Bonds Continue to Surprise and Confound

Portfolio Coordinator’s Report for June 2021
Ray Munsch 7/11/21

The primary portfolio change since our last Board of Managers (BOM) meeting in April has been the implementation of the alternative fixed income strategy that was approved for 5% of the portfolio:  2.5% to be invested in the Vanguard High Yield Bond Fund (VWEHX) and 2.5% in a laddered maturity strategy using exchange traded funds (ETFs). They have now been fully implemented for several months.  It is much too short a period to make any judgment about how the new strategies are performing.

US StocksITOT, FSKAX52%60.00%62.79%
Non-US StocksIXUS,FSGGX13%10.00%9.89%
Total Stocks65%70.00%72.67%
Inv. Grade BondsVCIT35%22.00%21.93%
Alternative FixedVWEHX, Laddern/a5.00%4.95%
Total Fixed35%27.00%26.88%

While on the topic of fixed income, the surprise, at least in my opinion, over the last three or so months has not been the performance of the stock market, which is making new highs on almost a weekly basis, but the performance of bonds.  At the end of the first quarter, the 10-year Treasury bond (which many people use as a proxy for the bond market) yielded 1.73%, having risen steadily from a low of 1.02% just two months earlier.  The fear of investors during this period was that inflation was going to return on the back of strong economic expansion, pent-up consumer demand, central bank largesse and supply chain bottlenecks.  If this were to occur, it would be bad news for fixed income participants, and the market acted accordingly as reported inflation numbers seemed to support the worst fears.  On April 20th, when we last met, the 10-year Treasury yielded 1.60% and on May 12 it was 1.70%, near its high at the end of March.  Then, a funny thing happened.  As if to confound everyone, yields started to decline and continued to do so throughout June and early July.  Now, on July 8th, the 10-year yield stands at 1.29%.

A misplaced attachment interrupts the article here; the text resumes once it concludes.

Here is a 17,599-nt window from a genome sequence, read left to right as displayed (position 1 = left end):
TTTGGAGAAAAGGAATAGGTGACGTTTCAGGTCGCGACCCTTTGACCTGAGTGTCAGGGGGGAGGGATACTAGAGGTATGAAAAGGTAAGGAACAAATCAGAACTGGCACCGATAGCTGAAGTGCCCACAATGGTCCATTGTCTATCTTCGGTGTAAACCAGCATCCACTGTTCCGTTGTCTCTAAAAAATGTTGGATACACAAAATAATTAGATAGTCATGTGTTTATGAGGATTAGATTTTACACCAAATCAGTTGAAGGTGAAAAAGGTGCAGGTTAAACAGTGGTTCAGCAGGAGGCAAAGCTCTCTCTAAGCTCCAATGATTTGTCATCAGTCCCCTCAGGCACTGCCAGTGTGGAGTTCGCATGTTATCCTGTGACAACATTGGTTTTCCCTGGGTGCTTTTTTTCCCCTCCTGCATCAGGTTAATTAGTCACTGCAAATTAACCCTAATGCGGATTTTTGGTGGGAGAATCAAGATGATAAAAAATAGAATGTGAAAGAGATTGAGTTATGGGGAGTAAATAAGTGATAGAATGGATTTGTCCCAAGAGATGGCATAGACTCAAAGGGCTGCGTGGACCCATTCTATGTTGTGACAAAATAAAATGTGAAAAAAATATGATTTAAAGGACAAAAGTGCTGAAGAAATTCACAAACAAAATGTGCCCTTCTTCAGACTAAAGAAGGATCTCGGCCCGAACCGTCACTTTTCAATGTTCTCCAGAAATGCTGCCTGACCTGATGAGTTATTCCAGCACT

What does the action of Treasury yields tell us?  Perhaps, the Federal Reserve officials and others in their camp are right.  The rise in reported inflation this spring and early summer are only temporary as the economy snapped back from the Covid-induced weakness of a year ago.  The contrarian argument for yields falling is that once the effects of Covid-related stimuli run out and pent-up demand is satiated, the underlying economy remains weak and/or there is a growing risk of a Covid relapse.  

My suspicion is that in the months ahead the smart money will be paying more attention to how things shake out in the bond market than to which stocks or stock sectors are setting new highs.  Until the Fed signals a shift in its interest rate policy or bond buying policy, it is difficult to make a case for a major stock market correction despite historically high valuations.  I often muse that the Fed has boxed themselves into a corner and has no viable avenue of escape that will not unsettle the capital markets.  Perhaps the role of consumers really is to simply consume and not save.  Put everything on credit and hope the Fed keeps interest rates near zero.

As far as the EEF is concerned, total assets are about $1 million higher than they were in April.  The only extraordinary inflow or outflow during the period was a relatively small outflow in June.  As of the close of business on July 8th, total stocks stood at 72.67% of the portfolio, shy of the upper tactical range of 73.00%.  Total fixed income was 26.88% of the portfolio, slightly below its tactical target of 27.00%. Stocks are 54 bp higher than they were at the April meeting and bonds are 73 bp higher.  Cash has declined to 0.44% of the portfolio from 1.72% previously.